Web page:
TYO Recommends: January 27, 2012

Investigating gaming and play as mediums for learning and addressing new needs in education as we move into the modern age. Highlighted videos displaying efforts to help parents connect with children who have grown up in the digital era and educators to consider revamping the current structure.

Play now, lead later: Darrell Hammond, Chief Executive Officer for Kaboom, sends a message to the 2,500 CEOs and government leaders gathering at the World Economic Forum to highlight play as “the best natural resource in a CREATIVE ECONOMY.” According to Hammond, slides and swings are not just about recess, but access to unlock the imaginative potential that breeds creative thinkers and global innovators.

Guilty gaming pleasures no more: Remember that time when you quietly chastised yourself for sneaking in a game of Facebook Farmville at work? Well, students at the University of Washington Bothell’s Center for Serious Play have harnessed the fad fixation on Farmville to create a similar WETLANDS PROTECTION GAME called UWB Wetlands Restoration which turns your guilty gaming pleasure into a good deed. A win-win situation!

Game time is study time: Researchers are developing ways to turn math “stumbling-blocks” for young learners into games that teach techniques to overcome learning hurdles. This UNIQUE ADAPTIVE TECHNOLOGY creates incentives to enjoy learning concepts from fractions to right triangles by creating games that build in difficulty and rewards as students advance. Finally, learning from a game, not just a game designed for learning.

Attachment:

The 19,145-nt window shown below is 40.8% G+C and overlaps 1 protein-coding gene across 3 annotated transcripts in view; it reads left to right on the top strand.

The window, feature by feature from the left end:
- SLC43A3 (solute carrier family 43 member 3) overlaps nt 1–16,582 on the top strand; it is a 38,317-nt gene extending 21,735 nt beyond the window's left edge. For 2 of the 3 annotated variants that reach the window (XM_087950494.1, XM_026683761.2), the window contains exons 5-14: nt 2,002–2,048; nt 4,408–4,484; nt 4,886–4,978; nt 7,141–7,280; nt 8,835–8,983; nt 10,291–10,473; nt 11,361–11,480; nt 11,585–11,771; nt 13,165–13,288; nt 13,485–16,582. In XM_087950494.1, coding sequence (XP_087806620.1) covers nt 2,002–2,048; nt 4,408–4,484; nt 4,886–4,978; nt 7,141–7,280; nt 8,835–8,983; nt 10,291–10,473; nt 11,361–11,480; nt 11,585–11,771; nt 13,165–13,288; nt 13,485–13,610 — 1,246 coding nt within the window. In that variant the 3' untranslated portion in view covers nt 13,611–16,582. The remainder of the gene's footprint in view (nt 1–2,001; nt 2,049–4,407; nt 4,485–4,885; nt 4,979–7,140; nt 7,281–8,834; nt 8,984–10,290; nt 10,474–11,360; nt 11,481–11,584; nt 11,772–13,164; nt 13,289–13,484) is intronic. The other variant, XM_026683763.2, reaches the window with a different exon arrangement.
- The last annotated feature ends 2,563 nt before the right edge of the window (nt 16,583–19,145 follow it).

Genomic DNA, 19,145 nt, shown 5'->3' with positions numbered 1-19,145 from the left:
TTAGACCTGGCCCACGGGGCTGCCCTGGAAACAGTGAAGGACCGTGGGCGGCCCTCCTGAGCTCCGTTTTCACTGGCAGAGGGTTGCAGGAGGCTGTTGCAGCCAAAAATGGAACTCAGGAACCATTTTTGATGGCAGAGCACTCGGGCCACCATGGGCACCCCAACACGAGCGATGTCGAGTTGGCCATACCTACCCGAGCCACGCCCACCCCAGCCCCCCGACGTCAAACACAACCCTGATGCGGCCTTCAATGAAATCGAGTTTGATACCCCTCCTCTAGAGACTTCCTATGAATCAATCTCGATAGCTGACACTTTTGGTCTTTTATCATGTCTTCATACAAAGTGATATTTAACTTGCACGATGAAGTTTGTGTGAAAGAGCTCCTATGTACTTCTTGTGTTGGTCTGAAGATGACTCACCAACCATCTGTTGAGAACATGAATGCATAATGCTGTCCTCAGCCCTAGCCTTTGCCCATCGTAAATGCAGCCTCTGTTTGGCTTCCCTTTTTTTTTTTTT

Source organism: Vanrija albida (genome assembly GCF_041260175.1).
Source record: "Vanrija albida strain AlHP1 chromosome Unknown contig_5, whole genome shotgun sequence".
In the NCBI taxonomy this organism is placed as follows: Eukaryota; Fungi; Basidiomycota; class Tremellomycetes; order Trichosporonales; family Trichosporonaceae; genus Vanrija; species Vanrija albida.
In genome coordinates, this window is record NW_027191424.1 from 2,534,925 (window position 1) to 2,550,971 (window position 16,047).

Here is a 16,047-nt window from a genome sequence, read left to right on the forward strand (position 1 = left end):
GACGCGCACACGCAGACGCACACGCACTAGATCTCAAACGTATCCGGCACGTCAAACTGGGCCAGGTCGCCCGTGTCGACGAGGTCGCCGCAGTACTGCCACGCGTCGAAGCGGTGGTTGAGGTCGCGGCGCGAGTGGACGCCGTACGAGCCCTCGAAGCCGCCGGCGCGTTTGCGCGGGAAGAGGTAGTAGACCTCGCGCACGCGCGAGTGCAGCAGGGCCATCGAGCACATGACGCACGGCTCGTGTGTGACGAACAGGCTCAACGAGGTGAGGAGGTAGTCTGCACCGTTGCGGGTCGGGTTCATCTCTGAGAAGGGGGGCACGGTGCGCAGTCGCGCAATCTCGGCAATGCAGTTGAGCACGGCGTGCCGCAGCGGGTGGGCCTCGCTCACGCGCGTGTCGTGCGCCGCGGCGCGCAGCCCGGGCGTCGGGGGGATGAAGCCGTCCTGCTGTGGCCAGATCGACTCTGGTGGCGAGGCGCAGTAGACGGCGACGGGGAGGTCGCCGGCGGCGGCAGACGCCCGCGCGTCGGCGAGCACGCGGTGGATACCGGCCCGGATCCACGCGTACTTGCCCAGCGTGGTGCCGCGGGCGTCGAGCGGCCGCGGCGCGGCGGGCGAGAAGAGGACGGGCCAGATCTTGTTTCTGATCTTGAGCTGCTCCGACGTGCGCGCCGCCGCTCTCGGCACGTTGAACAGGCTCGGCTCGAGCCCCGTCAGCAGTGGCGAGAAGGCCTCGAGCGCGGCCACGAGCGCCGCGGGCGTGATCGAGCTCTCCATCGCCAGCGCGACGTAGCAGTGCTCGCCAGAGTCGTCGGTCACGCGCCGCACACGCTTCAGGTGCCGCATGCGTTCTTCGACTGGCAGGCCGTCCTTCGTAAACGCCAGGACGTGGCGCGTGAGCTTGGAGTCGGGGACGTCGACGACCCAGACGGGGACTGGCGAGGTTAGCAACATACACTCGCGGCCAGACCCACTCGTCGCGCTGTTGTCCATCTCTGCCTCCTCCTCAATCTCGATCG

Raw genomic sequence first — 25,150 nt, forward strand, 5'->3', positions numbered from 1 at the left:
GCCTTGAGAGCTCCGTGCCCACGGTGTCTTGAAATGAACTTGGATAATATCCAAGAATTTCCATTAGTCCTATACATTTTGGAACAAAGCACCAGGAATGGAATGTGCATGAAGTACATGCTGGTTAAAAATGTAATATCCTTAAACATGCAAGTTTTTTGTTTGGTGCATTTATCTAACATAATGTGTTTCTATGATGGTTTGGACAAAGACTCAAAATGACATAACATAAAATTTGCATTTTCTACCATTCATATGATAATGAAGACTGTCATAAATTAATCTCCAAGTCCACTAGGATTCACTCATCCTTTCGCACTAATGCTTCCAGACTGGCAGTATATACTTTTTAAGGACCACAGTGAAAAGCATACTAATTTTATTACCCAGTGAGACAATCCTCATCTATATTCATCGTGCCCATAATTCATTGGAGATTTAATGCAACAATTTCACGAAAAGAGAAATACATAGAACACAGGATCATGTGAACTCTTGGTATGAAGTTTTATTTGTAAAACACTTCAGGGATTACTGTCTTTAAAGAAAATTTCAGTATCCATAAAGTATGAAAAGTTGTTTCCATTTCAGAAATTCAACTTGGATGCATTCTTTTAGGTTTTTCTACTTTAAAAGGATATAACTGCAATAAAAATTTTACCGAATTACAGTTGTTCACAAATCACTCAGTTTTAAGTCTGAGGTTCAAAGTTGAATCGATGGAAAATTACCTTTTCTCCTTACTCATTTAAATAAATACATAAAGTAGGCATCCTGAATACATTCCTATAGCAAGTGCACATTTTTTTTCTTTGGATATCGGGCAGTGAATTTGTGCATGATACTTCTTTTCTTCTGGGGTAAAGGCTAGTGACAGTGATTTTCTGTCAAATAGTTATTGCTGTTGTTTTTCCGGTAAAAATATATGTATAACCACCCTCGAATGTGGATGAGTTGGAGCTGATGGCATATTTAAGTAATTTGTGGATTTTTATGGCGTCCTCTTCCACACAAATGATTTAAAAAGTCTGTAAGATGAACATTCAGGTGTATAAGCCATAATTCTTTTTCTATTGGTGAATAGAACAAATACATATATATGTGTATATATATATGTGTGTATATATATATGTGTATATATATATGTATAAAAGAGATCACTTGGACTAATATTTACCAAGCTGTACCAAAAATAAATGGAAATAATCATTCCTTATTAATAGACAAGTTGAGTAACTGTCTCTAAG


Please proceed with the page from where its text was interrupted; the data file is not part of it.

Move over, Mavis Beacon: And just when your gaming thumbs got tired, we ask: Does HANDWRITING matter in a digital world? In honor of National Handwriting Day, the American Association of School Administrators called an educational summit to discuss the future (or lack thereof) of handwriting in our increasingly digitized society. With cursive on the chopping block in many states, researchers look into benefits of language development through writing. Look out Siri, no-type texting is bound to be under scrutiny next!

Spring semester success: Educational psychologist on NBC  gives parents a heads up on identifying problems in school going into SECOND SEMESTER. With suggestions from monitoring cyber bullying to eliminating television thirty minutes before bedtime, parents, listen up and make the spring semester an even bigger success than the fall!

A new take on peer education: UNICEF presents ‘Getting Ready for School: a CHILD-TO-CHILD APPROACH, a pilot program and low-cost method to provide supplemental education to preschoolers particularly in marginalized communities. Citing the child right to education, UNICEF addresses the need for social and academic preparation prior to entering primary school using middle school students to instruct their younger peers.

Sorry, Socrates: Changing education paradigms in the modern age. The creative and quirky animate below traces the nascent stages of public education from the classicist model to the contemporary debate on increasing stimulant education and revitalizing the traditional mold. Takes an interesting view on the U.S. map of reported ADHD cases and a radical new look at how we do versus how we should educate our youth.

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